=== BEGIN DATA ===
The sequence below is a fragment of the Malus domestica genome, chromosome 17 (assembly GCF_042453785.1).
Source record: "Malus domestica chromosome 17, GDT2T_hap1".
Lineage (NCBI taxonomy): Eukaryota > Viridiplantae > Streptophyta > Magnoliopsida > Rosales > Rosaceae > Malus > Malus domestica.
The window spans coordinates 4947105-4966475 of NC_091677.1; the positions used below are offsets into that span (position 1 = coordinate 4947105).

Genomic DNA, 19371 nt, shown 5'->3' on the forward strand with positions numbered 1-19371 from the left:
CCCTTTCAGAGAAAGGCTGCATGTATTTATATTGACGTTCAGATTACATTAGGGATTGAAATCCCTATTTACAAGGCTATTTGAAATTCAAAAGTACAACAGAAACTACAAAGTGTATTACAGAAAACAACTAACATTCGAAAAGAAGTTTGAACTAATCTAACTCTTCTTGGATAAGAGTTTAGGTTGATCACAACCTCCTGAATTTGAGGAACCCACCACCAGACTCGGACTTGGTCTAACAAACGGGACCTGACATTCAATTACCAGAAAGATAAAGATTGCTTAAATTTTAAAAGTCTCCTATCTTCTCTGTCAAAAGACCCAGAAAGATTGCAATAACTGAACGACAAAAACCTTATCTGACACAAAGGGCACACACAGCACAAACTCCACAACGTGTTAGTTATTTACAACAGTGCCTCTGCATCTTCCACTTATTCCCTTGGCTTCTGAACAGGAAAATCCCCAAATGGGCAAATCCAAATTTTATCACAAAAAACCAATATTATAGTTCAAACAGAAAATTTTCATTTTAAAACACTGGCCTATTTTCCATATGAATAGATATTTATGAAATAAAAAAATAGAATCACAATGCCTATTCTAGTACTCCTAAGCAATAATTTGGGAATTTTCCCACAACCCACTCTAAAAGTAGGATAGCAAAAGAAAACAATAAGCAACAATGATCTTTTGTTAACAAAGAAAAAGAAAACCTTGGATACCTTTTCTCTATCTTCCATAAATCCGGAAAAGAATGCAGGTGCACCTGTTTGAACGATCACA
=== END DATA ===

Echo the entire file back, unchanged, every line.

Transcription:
The sequence below is a fragment of the Malus domestica genome, chromosome 17 (assembly GCF_042453785.1).
Source record: "Malus domestica chromosome 17, GDT2T_hap1".
Lineage (NCBI taxonomy): Eukaryota > Viridiplantae > Streptophyta > Magnoliopsida > Rosales > Rosaceae > Malus > Malus domestica.
The window spans coordinates 4947105-4966475 of NC_091677.1; the positions used below are offsets into that span (position 1 = coordinate 4947105).

Genomic DNA, 19371 nt, shown 5'->3' on the forward strand with positions numbered 1-19371 from the left:
CCCTTTCAGAGAAAGGCTGCATGTATTTATATTGACGTTCAGATTACATTAGGGATTGAAATCCCTATTTACAAGGCTATTTGAAATTCAAAAGTACAACAGAAACTACAAAGTGTATTACAGAAAACAACTAACATTCGAAAAGAAGTTTGAACTAATCTAACTCTTCTTGGATAAGAGTTTAGGTTGATCACAACCTCCTGAATTTGAGGAACCCACCACCAGACTCGGACTTGGTCTAACAAACGGGACCTGACATTCAATTACCAGAAAGATAAAGATTGCTTAAATTTTAAAAGTCTCCTATCTTCTCTGTCAAAAGACCCAGAAAGATTGCAATAACTGAACGACAAAAACCTTATCTGACACAAAGGGCACACACAGCACAAACTCCACAACGTGTTAGTTATTTACAACAGTGCCTCTGCATCTTCCACTTATTCCCTTGGCTTCTGAACAGGAAAATCCCCAAATGGGCAAATCCAAATTTTATCACAAAAAACCAATATTATAGTTCAAACAGAAAATTTTCATTTTAAAACACTGGCCTATTTTCCATATGAATAGATATTTATGAAATAAAAAAATAGAATCACAATGCCTATTCTAGTACTCCTAAGCAATAATTTGGGAATTTTCCCACAACCCACTCTAAAAGTAGGATAGCAAAAGAAAACAATAAGCAACAATGATCTTTTGTTAACAAAGAAAAAGAAAACCTTGGATACCTTTTCTCTATCTTCCATAAATCCGGAAAAGAATGCAGGTGCACCTGTTTGAACGATCACA